26 August 2014
South Africa’s economy grew at 0.6% in the second quarter, following a -0.6% contraction in gross domestic product (GDP) growth in the first quarter, Statistics South Africa reported on Tuesday.
The modest growth means the country has avoided entering a technical recession.
The Reserve Bank, in its June Monetary Policy Review, said that while the domestic economy had suffered several adverse supply shocks, particularly from strike action as well as electricity shortages, leading to negative first quarter growth, it was unlikely that the country would fall into a recession.
“Real GDP expanded by a seasonally adjusted annualised 0.6% quarter-on-quarter,” Nedbank economists noted. “Although better than the contraction of 0.6% recorded in the first quarter, it is still slower than the 0.9% quarter-on-quarter expected on average by the markets and our own forecast of a 1.4% improvement.”
According to Nedbank, the outlook for the economy remains murky.
“Recent economic indicators suggest that the weakness continued into the third quarter, with the [metalworkers’] strike disrupting manufacturing output throughout July.
“Consumers are generally expected to remain cautious, given pressure on household income, rising debt service costs and a deteriorating job market,” Nedbank said. “However, the mining and manufacturing sectors should fare better off a low base, supported by some improvement in global demand.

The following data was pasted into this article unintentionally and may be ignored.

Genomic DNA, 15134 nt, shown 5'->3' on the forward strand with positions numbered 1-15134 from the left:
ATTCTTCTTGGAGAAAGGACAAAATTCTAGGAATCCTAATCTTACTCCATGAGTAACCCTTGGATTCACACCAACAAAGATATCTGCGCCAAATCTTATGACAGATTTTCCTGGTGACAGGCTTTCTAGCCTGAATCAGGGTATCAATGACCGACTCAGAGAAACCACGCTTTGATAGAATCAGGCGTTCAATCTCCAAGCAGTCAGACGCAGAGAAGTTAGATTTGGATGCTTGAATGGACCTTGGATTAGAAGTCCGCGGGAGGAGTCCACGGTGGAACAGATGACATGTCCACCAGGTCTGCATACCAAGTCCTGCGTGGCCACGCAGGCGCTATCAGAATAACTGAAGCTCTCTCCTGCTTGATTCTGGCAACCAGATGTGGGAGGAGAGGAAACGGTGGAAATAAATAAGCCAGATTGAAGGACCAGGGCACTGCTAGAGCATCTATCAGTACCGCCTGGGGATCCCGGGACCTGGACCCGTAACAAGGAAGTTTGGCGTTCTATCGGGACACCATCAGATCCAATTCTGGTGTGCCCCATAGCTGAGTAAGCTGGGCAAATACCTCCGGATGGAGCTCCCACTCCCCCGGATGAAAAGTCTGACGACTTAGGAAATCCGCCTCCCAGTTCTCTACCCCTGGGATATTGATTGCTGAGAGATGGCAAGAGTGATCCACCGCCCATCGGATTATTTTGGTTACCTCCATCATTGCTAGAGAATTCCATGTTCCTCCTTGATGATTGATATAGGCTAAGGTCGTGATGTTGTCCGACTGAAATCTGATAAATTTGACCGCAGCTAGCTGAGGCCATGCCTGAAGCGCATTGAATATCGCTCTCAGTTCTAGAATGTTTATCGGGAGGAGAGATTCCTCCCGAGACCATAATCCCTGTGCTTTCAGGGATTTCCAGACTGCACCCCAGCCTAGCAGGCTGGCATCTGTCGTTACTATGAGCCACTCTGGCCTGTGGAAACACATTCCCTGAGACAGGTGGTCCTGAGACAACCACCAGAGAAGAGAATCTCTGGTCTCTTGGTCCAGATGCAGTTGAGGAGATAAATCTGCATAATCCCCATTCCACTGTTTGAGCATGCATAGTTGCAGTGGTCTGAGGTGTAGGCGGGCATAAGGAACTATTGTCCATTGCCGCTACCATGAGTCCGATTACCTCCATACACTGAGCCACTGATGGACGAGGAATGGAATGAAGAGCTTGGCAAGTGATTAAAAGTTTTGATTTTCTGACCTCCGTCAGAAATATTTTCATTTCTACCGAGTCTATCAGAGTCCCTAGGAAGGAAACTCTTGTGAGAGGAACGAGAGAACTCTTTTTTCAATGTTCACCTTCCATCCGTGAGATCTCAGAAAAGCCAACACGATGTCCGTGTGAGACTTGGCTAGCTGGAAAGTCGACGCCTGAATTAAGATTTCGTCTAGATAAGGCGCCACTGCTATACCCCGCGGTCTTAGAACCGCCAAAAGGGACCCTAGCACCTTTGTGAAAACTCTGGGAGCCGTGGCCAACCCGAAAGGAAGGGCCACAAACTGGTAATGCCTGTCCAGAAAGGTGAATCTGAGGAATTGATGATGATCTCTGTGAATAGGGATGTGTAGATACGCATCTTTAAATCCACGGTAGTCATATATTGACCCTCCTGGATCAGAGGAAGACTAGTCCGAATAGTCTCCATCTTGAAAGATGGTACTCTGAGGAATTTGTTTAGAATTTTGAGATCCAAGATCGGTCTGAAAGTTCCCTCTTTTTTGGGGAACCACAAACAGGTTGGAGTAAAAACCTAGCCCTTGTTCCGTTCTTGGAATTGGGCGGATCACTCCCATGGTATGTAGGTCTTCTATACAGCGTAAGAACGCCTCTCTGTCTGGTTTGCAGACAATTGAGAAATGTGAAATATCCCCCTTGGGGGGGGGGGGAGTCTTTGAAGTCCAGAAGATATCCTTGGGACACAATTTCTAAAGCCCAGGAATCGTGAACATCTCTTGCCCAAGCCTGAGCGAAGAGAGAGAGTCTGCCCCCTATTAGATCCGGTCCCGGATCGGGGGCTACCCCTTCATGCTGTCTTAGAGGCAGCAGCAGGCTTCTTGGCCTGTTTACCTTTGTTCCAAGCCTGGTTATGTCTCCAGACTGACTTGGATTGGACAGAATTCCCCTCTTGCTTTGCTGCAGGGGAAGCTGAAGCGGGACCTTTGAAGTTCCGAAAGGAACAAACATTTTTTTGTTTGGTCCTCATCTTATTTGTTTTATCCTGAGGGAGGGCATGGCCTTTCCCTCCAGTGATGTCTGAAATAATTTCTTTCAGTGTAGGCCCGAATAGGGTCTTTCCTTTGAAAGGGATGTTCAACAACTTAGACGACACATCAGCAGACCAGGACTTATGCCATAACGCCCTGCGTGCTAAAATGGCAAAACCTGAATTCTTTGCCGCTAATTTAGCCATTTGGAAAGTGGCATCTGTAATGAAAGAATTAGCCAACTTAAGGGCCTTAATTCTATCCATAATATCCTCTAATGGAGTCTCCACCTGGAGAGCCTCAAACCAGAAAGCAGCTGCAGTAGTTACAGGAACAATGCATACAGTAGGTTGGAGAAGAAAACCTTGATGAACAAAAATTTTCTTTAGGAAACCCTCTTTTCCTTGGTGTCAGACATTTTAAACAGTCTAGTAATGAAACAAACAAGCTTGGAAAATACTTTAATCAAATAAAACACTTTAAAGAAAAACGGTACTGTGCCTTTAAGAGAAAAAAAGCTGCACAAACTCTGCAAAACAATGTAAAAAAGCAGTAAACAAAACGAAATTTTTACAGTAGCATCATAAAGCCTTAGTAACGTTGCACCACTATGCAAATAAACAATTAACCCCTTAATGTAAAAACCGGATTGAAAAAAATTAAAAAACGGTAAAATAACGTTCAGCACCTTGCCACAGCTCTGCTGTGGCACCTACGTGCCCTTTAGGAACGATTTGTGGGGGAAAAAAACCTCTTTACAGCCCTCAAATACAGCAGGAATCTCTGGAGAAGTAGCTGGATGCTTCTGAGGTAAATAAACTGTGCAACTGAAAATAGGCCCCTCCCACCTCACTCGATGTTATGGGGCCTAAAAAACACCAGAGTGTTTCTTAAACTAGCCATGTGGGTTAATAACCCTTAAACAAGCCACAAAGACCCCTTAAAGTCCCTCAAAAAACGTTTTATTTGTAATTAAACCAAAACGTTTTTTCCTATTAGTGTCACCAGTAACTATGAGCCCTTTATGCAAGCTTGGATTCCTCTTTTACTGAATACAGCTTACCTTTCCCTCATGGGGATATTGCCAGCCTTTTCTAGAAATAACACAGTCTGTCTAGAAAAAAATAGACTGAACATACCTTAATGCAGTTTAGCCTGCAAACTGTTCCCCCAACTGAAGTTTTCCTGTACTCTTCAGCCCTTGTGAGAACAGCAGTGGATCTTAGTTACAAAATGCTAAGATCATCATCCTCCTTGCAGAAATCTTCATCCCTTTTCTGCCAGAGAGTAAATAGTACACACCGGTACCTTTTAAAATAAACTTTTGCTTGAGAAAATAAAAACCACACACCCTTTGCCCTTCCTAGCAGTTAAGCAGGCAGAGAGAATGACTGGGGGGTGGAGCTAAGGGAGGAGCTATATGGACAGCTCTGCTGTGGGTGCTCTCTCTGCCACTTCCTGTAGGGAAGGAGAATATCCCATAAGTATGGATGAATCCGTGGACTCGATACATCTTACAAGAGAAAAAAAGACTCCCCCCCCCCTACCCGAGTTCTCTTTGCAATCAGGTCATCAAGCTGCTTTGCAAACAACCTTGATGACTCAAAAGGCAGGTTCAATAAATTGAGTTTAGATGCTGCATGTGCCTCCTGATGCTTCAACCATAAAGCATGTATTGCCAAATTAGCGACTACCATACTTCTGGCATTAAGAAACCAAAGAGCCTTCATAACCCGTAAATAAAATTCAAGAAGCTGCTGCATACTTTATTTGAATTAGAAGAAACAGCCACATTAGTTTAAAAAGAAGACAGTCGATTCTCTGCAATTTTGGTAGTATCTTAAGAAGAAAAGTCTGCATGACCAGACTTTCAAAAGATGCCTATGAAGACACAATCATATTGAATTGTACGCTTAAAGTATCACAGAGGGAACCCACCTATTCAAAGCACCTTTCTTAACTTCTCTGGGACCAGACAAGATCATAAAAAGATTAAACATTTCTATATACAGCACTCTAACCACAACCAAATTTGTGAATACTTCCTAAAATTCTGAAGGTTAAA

“Although South Africa avoided recession, underlying conditions remains generally weak and confidence is still very fragile. The risk to the growth outlook therefore remains firmly on the downside.”
Briefing reporters in Pretoria on Tuesday, Gerhardt Bouwer, executive manager for national accounts at Statistics SA, said the largest contributors to the quarter-on-quarter GDP increase of 0.6% were general government services and the transport, storage and communication industry, which each contributed 0.4 of a percentage point.
They were followed by finance, real estate and business services, which contributed 0.3 of a percentage point to growth.
Mining and quarrying (-0.4) and manufacturing (-0.3) were among the industries that contributed negatively to GPD growth.
“Most people’s eyes were on the platinum [sector], but I think this negative growth was more an overall poor performance of the mining industry,” Bouwer said. “It was not only platinum. There was poor performance in the gold and other mining activities. There are a lot of reasons for that [like] safety stoppages, strikes, etc.”
Nominal GDP was estimated at R891-billion in the second quarter, an increase of R17-billion over the first quarter.